by Cindy Downend, Assistant Director for Primary Programs, Lesley University Center for Reading Recovery and Literacy Collaborative
We all had much to celebrate this weekend here in our Center. Lesley University recognized Gay Su Pinnell for her life-long work in the field of literacy education with an Honorary Degree, Doctor of Humane Letters, at this year’s commencement ceremony. Dr. Pinnell delivered a highly motivating speech to the graduates that inspired us and offered some words of advice that are helpful for all to consider no matter where they are in their careers.
Below are some highlights from her speech as featured on the Lesley University website:
“Education is nothing short of the power to change the world.”
“From everything I have learned about Lesley I conclude that people here see education broadly, including intellectual, social and aesthetic learning—what people need to prepare for vocational success, yes, but even more important, to live a quality life from the earliest years on,” Pinnell said. “Lesley faculty and students are also interested in and fully support social justice, something my own father talked about on a day-to-day basis in my home. They study it and they fight for it.”
As Pinnell discussed the power of education, she also revealed the oppression that attends a lack of education.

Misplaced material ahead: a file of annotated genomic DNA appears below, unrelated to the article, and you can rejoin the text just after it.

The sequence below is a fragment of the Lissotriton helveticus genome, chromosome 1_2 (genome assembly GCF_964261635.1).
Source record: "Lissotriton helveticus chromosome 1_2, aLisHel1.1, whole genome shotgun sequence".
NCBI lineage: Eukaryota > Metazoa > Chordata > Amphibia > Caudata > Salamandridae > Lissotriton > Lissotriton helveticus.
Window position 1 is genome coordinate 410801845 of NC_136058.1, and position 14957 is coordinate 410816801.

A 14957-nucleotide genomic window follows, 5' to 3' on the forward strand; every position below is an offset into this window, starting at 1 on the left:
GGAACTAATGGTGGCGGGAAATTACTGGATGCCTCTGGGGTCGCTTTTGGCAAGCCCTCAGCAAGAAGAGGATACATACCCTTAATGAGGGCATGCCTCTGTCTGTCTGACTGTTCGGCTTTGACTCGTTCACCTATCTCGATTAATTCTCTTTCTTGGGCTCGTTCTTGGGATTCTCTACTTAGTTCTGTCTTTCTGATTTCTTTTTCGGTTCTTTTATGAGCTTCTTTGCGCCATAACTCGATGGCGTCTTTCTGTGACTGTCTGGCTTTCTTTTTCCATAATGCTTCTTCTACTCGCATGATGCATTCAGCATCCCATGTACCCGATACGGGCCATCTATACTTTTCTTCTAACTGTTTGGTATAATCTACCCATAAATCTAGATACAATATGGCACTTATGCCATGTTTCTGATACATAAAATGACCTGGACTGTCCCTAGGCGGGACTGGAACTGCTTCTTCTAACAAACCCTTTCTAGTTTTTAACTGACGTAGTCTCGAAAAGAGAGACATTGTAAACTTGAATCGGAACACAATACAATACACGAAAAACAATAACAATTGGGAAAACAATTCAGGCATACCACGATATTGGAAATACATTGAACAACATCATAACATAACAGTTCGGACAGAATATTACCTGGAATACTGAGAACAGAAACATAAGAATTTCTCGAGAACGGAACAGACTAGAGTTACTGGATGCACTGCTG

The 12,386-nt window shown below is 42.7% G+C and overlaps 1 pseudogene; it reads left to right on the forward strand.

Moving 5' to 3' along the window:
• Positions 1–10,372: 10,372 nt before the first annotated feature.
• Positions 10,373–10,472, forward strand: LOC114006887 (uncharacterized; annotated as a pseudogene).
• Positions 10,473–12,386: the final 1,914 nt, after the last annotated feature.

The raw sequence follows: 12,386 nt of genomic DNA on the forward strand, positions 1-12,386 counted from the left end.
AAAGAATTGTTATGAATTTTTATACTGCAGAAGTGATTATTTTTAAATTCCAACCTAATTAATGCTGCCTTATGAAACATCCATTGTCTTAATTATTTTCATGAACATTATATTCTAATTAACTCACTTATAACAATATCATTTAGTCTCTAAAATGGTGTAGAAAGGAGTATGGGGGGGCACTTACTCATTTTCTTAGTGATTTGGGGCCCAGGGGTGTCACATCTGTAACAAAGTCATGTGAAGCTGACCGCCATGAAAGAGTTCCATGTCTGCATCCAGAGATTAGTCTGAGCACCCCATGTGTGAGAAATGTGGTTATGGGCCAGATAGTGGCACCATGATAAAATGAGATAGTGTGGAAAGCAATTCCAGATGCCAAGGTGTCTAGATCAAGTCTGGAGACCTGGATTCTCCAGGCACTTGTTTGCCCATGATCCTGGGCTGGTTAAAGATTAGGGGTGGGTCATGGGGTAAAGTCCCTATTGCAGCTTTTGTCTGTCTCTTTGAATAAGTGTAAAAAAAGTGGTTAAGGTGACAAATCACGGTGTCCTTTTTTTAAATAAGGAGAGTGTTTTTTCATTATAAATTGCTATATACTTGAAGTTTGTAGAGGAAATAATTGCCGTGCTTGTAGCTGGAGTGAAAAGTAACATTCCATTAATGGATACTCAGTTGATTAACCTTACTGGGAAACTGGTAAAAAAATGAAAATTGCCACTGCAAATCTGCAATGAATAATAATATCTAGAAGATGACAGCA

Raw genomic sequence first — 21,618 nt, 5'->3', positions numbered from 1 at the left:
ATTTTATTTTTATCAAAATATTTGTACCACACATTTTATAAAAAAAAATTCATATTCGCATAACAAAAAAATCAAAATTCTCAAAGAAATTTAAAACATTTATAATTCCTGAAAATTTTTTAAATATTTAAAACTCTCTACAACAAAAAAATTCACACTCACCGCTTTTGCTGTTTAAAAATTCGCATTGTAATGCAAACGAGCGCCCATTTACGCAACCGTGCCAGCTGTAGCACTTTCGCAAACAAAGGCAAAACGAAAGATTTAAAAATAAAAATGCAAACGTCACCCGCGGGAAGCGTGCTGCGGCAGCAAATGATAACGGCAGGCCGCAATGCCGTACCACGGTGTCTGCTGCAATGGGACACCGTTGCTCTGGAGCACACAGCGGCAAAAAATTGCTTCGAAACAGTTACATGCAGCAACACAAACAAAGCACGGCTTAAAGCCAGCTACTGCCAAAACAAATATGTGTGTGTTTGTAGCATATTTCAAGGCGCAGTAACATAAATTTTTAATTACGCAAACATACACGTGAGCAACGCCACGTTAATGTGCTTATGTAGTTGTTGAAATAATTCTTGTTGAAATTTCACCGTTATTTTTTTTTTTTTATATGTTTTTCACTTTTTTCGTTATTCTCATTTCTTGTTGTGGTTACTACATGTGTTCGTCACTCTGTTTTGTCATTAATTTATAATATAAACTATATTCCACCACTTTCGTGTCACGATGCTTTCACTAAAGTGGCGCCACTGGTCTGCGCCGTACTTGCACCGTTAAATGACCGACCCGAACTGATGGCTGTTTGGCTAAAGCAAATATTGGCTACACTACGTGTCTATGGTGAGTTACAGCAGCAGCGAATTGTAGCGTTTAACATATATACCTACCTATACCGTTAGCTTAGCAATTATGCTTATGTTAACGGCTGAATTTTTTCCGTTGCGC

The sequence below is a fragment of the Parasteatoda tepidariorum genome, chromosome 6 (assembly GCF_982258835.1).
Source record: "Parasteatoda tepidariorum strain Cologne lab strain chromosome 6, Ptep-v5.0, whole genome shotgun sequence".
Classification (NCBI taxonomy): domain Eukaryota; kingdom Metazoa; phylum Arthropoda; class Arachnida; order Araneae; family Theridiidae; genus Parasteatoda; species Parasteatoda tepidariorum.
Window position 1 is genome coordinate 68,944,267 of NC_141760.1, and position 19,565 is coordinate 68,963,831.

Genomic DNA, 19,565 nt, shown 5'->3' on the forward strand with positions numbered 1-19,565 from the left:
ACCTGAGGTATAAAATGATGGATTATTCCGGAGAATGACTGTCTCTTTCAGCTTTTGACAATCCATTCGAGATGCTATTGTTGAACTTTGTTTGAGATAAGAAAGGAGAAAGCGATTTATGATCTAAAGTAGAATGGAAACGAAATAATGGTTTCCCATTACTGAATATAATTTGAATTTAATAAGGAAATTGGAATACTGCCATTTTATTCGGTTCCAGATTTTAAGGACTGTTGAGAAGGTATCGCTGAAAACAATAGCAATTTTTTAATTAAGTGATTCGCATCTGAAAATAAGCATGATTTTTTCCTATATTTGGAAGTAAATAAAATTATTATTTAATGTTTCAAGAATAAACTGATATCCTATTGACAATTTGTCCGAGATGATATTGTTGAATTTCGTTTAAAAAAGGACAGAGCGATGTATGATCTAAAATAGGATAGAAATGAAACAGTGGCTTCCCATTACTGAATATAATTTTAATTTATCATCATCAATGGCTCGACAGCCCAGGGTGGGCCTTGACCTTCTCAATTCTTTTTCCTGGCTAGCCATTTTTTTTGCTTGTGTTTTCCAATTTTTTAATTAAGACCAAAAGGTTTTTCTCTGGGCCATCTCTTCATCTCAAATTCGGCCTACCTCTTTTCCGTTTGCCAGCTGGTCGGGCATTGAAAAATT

“There were reasons that it was illegal to teach slaves to read and that even today, the poorest children are the most likely to be taught with a mindless, unthinking curriculum, without being able to read very well,” she said.
“It’s not the mechanical act of decoding words that’s so important, they get taught that really well and it is essential,” Pinnell added. “It’s the way the words are strung together to create language that enters the human being’s mind from the earliest listening to a book to the extensive reading I know all of you engage in. It is power over language. It’s the thinking that emerges from deep comprehension of text after text, of talking with others about ideas, and being inspired. As teachers, that’s what we do.”
Gay urged us to hold on to optimism and determination in a world that can sometimes seem divisive. She also encouraged all to not try to be perfect; don’t be afraid to fail; make lofty goals but break them down into small manageable steps; find good work companions with whom you can laugh; know the theory and rationales behind your teaching; and never give up your dreams.
Please feel free to congratulate Gay in the comments section of the blog.
Lesley University Center for Reading Recovery and Literacy Collaborative home page: www.lesley.edu/crr